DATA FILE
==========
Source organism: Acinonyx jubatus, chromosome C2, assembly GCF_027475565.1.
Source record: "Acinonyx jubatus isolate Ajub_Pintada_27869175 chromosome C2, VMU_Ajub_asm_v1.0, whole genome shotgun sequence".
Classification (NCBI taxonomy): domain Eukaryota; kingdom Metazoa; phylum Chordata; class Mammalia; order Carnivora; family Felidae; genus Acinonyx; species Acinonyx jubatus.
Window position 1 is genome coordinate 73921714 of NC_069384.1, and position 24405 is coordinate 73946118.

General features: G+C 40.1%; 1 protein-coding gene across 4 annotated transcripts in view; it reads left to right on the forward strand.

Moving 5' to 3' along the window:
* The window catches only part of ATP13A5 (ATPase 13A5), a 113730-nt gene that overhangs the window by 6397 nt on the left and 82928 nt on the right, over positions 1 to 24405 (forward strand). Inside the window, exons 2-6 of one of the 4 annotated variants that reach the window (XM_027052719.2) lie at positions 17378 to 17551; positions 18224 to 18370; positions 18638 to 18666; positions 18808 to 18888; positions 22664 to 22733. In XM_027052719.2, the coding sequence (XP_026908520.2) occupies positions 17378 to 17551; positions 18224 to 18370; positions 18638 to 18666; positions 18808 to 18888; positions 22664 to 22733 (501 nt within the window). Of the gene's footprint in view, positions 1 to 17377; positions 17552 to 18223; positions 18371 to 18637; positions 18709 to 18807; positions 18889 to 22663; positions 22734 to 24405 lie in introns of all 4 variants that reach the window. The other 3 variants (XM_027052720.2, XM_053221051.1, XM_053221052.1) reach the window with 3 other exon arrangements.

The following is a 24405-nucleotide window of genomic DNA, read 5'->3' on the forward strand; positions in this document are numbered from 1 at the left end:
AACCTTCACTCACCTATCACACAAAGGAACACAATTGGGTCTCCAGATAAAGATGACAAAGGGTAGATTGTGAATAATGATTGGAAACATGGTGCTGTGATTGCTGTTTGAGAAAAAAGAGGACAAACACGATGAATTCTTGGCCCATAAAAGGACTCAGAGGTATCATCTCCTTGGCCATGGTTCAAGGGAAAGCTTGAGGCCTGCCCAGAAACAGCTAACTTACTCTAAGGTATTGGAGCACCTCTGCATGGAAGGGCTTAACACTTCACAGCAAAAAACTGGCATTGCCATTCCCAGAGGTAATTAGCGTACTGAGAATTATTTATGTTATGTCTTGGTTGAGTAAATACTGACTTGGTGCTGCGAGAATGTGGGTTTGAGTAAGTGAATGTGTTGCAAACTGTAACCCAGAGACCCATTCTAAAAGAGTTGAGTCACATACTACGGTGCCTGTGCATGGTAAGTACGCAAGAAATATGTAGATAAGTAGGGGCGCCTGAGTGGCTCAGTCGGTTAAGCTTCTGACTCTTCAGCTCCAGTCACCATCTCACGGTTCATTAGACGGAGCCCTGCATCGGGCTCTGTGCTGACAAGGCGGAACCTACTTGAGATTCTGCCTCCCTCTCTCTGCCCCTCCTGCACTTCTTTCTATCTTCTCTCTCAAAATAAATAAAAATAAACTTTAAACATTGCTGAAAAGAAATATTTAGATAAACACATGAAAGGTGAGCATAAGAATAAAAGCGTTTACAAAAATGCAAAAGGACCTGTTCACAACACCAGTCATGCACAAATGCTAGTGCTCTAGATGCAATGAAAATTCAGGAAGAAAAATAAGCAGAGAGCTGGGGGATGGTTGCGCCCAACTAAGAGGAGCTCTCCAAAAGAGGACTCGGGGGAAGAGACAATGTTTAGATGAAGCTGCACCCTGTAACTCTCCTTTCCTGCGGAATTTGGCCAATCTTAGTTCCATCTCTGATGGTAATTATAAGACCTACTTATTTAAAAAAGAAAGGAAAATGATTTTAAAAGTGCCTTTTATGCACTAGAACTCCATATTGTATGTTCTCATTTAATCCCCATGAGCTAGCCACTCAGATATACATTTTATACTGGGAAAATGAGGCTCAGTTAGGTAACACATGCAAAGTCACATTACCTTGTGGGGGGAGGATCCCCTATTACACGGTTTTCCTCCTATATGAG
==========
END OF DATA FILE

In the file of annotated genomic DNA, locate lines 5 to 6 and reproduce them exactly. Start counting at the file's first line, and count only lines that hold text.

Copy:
General features: G+C 40.1%; 1 protein-coding gene across 4 annotated transcripts in view; it reads left to right on the forward strand.

Moving 5' to 3' along the window: